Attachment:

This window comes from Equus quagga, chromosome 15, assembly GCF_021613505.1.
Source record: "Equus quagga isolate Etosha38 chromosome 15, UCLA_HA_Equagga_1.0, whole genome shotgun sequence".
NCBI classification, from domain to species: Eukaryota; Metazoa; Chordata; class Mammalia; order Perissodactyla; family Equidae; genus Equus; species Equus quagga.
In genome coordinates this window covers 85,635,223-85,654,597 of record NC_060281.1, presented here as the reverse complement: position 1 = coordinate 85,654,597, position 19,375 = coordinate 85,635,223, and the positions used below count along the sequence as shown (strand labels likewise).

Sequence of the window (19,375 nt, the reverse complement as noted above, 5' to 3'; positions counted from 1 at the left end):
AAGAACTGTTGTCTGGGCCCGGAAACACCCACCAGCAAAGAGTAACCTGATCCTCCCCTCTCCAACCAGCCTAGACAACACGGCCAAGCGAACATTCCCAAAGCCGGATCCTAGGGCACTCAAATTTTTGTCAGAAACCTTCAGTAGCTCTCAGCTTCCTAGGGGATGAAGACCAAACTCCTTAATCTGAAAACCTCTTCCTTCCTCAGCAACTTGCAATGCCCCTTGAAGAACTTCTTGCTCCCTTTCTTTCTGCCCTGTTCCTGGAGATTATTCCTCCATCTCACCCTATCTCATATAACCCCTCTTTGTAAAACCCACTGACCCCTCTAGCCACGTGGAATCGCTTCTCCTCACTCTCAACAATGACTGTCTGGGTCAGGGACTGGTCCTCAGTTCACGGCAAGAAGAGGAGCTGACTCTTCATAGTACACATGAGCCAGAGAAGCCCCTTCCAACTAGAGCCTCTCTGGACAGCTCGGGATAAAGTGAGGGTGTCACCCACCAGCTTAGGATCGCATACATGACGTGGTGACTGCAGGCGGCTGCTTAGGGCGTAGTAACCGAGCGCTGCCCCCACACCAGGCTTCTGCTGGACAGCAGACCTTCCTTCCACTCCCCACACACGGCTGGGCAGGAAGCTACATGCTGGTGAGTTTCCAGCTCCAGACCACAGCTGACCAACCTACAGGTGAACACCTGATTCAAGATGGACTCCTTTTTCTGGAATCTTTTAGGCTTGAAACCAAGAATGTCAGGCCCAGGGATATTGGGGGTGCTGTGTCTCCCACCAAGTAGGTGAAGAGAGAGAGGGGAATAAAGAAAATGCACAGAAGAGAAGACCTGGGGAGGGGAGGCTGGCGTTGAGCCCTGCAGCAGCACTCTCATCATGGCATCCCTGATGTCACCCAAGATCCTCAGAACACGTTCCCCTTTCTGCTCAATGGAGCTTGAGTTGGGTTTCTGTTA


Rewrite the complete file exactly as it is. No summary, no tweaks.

This window comes from Equus quagga, chromosome 15, assembly GCF_021613505.1.
Source record: "Equus quagga isolate Etosha38 chromosome 15, UCLA_HA_Equagga_1.0, whole genome shotgun sequence".
NCBI classification, from domain to species: Eukaryota; Metazoa; Chordata; class Mammalia; order Perissodactyla; family Equidae; genus Equus; species Equus quagga.
In genome coordinates this window covers 85,635,223-85,654,597 of record NC_060281.1, presented here as the reverse complement: position 1 = coordinate 85,654,597, position 19,375 = coordinate 85,635,223, and the positions used below count along the sequence as shown (strand labels likewise).

Sequence of the window (19,375 nt, the reverse complement as noted above, 5' to 3'; positions counted from 1 at the left end):
AAGAACTGTTGTCTGGGCCCGGAAACACCCACCAGCAAAGAGTAACCTGATCCTCCCCTCTCCAACCAGCCTAGACAACACGGCCAAGCGAACATTCCCAAAGCCGGATCCTAGGGCACTCAAATTTTTGTCAGAAACCTTCAGTAGCTCTCAGCTTCCTAGGGGATGAAGACCAAACTCCTTAATCTGAAAACCTCTTCCTTCCTCAGCAACTTGCAATGCCCCTTGAAGAACTTCTTGCTCCCTTTCTTTCTGCCCTGTTCCTGGAGATTATTCCTCCATCTCACCCTATCTCATATAACCCCTCTTTGTAAAACCCACTGACCCCTCTAGCCACGTGGAATCGCTTCTCCTCACTCTCAACAATGACTGTCTGGGTCAGGGACTGGTCCTCAGTTCACGGCAAGAAGAGGAGCTGACTCTTCATAGTACACATGAGCCAGAGAAGCCCCTTCCAACTAGAGCCTCTCTGGACAGCTCGGGATAAAGTGAGGGTGTCACCCACCAGCTTAGGATCGCATACATGACGTGGTGACTGCAGGCGGCTGCTTAGGGCGTAGTAACCGAGCGCTGCCCCCACACCAGGCTTCTGCTGGACAGCAGACCTTCCTTCCACTCCCCACACACGGCTGGGCAGGAAGCTACATGCTGGTGAGTTTCCAGCTCCAGACCACAGCTGACCAACCTACAGGTGAACACCTGATTCAAGATGGACTCCTTTTTCTGGAATCTTTTAGGCTTGAAACCAAGAATGTCAGGCCCAGGGATATTGGGGGTGCTGTGTCTCCCACCAAGTAGGTGAAGAGAGAGAGGGGAATAAAGAAAATGCACAGAAGAGAAGACCTGGGGAGGGGAGGCTGGCGTTGAGCCCTGCAGCAGCACTCTCATCATGGCATCCCTGATGTCACCCAAGATCCTCAGAACACGTTCCCCTTTCTGCTCAATGGAGCTTGAGTTGGGTTTCTGTTA